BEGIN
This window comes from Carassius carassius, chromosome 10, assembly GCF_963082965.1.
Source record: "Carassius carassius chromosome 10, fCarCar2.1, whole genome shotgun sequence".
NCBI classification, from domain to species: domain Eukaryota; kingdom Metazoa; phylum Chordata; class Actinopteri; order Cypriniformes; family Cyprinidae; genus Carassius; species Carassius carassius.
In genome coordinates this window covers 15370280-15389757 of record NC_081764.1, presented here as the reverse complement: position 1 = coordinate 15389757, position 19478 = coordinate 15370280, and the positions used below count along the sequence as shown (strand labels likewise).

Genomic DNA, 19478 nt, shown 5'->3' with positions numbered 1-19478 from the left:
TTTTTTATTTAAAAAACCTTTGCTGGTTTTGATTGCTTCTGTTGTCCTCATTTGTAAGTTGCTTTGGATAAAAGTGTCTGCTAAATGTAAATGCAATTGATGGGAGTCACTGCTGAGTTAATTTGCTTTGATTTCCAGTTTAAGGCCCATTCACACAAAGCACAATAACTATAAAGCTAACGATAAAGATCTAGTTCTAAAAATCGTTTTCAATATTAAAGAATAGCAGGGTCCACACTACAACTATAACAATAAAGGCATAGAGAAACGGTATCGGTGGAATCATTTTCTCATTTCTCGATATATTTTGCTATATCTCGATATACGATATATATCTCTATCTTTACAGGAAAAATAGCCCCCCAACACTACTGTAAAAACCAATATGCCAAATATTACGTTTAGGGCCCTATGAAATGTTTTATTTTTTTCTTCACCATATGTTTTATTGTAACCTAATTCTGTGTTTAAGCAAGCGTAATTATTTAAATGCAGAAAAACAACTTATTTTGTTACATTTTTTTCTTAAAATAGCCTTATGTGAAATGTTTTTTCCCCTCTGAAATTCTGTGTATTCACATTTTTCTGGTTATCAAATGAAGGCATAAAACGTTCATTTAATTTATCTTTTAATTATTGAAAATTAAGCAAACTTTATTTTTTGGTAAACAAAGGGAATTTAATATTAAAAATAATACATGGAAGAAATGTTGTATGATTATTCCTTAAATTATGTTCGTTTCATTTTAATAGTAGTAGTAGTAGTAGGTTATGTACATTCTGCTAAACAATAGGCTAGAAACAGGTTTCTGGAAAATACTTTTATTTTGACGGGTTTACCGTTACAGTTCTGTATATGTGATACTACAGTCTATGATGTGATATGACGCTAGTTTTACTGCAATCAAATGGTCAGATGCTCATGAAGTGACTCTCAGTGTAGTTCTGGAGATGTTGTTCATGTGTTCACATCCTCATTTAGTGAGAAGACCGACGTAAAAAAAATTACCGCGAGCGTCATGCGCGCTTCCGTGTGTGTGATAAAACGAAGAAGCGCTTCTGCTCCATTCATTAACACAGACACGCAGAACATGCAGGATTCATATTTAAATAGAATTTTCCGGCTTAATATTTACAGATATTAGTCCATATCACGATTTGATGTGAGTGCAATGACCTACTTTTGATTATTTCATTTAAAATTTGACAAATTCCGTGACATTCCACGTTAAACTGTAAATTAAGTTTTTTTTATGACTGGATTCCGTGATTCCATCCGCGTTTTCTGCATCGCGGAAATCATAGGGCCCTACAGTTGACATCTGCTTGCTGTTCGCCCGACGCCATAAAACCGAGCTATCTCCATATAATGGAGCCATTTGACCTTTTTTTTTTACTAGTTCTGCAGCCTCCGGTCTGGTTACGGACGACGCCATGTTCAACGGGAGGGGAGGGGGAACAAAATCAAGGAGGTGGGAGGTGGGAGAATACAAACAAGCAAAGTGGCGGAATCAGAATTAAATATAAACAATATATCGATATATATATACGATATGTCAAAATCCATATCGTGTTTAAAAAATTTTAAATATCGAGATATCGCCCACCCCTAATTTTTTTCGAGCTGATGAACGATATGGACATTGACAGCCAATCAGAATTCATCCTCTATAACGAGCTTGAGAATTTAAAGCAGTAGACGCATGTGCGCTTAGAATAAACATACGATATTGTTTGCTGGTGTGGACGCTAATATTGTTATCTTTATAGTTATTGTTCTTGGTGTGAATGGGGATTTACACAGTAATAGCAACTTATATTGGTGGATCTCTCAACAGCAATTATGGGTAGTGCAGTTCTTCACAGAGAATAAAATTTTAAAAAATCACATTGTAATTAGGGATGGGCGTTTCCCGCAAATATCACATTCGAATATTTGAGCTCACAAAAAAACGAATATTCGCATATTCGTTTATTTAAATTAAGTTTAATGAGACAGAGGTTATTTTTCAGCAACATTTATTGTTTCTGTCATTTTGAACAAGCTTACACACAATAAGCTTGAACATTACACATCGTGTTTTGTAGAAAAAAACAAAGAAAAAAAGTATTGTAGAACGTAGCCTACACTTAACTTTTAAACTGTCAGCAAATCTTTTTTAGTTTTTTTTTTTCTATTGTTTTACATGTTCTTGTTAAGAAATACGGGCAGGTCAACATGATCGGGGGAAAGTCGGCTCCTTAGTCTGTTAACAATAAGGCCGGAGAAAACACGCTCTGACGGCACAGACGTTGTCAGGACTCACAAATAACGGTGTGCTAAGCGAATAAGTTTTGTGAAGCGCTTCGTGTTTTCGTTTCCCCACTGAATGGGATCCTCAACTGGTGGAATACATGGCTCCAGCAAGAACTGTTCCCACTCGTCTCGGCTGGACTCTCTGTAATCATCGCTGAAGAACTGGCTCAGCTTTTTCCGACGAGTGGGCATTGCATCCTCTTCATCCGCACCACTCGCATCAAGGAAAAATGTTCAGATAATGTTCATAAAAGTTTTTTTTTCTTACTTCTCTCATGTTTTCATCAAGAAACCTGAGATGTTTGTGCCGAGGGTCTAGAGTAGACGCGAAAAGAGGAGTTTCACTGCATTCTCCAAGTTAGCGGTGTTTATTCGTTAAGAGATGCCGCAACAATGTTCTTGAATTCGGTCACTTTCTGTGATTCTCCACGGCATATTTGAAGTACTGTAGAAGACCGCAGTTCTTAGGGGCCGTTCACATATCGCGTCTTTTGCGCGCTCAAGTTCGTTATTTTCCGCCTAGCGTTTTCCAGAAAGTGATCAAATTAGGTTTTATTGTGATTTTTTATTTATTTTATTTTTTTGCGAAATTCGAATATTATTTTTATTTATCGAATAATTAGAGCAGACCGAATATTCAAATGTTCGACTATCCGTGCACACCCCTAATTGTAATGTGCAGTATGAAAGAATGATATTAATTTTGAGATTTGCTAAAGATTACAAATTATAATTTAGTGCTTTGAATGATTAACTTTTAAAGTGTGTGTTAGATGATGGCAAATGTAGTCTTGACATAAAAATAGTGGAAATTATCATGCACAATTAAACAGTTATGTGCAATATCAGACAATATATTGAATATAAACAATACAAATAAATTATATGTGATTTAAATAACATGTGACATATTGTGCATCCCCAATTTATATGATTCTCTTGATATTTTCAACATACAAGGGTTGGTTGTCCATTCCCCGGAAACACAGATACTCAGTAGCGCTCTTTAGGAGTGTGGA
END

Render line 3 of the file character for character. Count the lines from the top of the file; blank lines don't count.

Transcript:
NCBI classification, from domain to species: domain Eukaryota; kingdom Metazoa; phylum Chordata; class Actinopteri; order Cypriniformes; family Cyprinidae; genus Carassius; species Carassius carassius.